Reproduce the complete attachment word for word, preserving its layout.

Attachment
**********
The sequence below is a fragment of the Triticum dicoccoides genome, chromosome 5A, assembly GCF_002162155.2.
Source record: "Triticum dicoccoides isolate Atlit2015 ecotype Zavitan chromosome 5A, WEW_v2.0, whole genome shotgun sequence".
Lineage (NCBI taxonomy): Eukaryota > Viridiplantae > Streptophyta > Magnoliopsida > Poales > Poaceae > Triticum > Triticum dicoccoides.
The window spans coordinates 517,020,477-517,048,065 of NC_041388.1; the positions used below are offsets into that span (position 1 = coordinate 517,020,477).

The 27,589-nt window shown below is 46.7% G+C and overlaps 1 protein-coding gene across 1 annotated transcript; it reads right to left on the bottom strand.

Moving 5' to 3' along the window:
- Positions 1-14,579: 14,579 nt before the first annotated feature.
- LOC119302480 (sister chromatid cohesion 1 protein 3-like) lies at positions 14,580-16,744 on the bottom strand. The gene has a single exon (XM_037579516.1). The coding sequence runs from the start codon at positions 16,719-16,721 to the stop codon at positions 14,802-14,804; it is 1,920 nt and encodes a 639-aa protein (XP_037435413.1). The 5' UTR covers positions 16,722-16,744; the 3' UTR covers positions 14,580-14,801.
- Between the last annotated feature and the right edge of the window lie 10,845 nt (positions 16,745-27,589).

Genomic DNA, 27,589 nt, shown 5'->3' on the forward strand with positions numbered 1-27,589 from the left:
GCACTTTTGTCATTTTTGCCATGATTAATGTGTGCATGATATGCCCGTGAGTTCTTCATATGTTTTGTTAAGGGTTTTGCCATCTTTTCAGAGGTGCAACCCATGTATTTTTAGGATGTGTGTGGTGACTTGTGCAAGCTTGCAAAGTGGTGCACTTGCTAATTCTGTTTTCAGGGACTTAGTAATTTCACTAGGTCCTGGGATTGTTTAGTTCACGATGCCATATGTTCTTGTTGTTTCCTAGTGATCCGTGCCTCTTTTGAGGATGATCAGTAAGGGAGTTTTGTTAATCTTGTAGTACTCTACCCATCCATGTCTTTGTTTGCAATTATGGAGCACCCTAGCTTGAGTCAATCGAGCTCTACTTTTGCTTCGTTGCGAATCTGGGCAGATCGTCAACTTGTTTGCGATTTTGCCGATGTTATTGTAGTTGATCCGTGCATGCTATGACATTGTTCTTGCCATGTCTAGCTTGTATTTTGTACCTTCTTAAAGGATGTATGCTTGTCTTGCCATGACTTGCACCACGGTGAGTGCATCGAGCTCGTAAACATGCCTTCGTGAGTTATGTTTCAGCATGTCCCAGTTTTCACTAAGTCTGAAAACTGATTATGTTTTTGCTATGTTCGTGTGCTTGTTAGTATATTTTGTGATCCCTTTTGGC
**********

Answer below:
The sequence below is a fragment of the Triticum dicoccoides genome, chromosome 5A, assembly GCF_002162155.2.
Source record: "Triticum dicoccoides isolate Atlit2015 ecotype Zavitan chromosome 5A, WEW_v2.0, whole genome shotgun sequence".
Lineage (NCBI taxonomy): Eukaryota > Viridiplantae > Streptophyta > Magnoliopsida > Poales > Poaceae > Triticum > Triticum dicoccoides.
The window spans coordinates 517,020,477-517,048,065 of NC_041388.1; the positions used below are offsets into that span (position 1 = coordinate 517,020,477).

The 27,589-nt window shown below is 46.7% G+C and overlaps 1 protein-coding gene across 1 annotated transcript; it reads right to left on the bottom strand.

Moving 5' to 3' along the window:
- Positions 1-14,579: 14,579 nt before the first annotated feature.
- LOC119302480 (sister chromatid cohesion 1 protein 3-like) lies at positions 14,580-16,744 on the bottom strand. The gene has a single exon (XM_037579516.1). The coding sequence runs from the start codon at positions 16,719-16,721 to the stop codon at positions 14,802-14,804; it is 1,920 nt and encodes a 639-aa protein (XP_037435413.1). The 5' UTR covers positions 16,722-16,744; the 3' UTR covers positions 14,580-14,801.
- Between the last annotated feature and the right edge of the window lie 10,845 nt (positions 16,745-27,589).

Genomic DNA, 27,589 nt, shown 5'->3' on the forward strand with positions numbered 1-27,589 from the left:
GCACTTTTGTCATTTTTGCCATGATTAATGTGTGCATGATATGCCCGTGAGTTCTTCATATGTTTTGTTAAGGGTTTTGCCATCTTTTCAGAGGTGCAACCCATGTATTTTTAGGATGTGTGTGGTGACTTGTGCAAGCTTGCAAAGTGGTGCACTTGCTAATTCTGTTTTCAGGGACTTAGTAATTTCACTAGGTCCTGGGATTGTTTAGTTCACGATGCCATATGTTCTTGTTGTTTCCTAGTGATCCGTGCCTCTTTTGAGGATGATCAGTAAGGGAGTTTTGTTAATCTTGTAGTACTCTACCCATCCATGTCTTTGTTTGCAATTATGGAGCACCCTAGCTTGAGTCAATCGAGCTCTACTTTTGCTTCGTTGCGAATCTGGGCAGATCGTCAACTTGTTTGCGATTTTGCCGATGTTATTGTAGTTGATCCGTGCATGCTATGACATTGTTCTTGCCATGTCTAGCTTGTATTTTGTACCTTCTTAAAGGATGTATGCTTGTCTTGCCATGACTTGCACCACGGTGAGTGCATCGAGCTCGTAAACATGCCTTCGTGAGTTATGTTTCAGCATGTCCCAGTTTTCACTAAGTCTGAAAACTGATTATGTTTTTGCTATGTTCGTGTGCTTGTTAGTATATTTTGTGATCCCTTTTGGC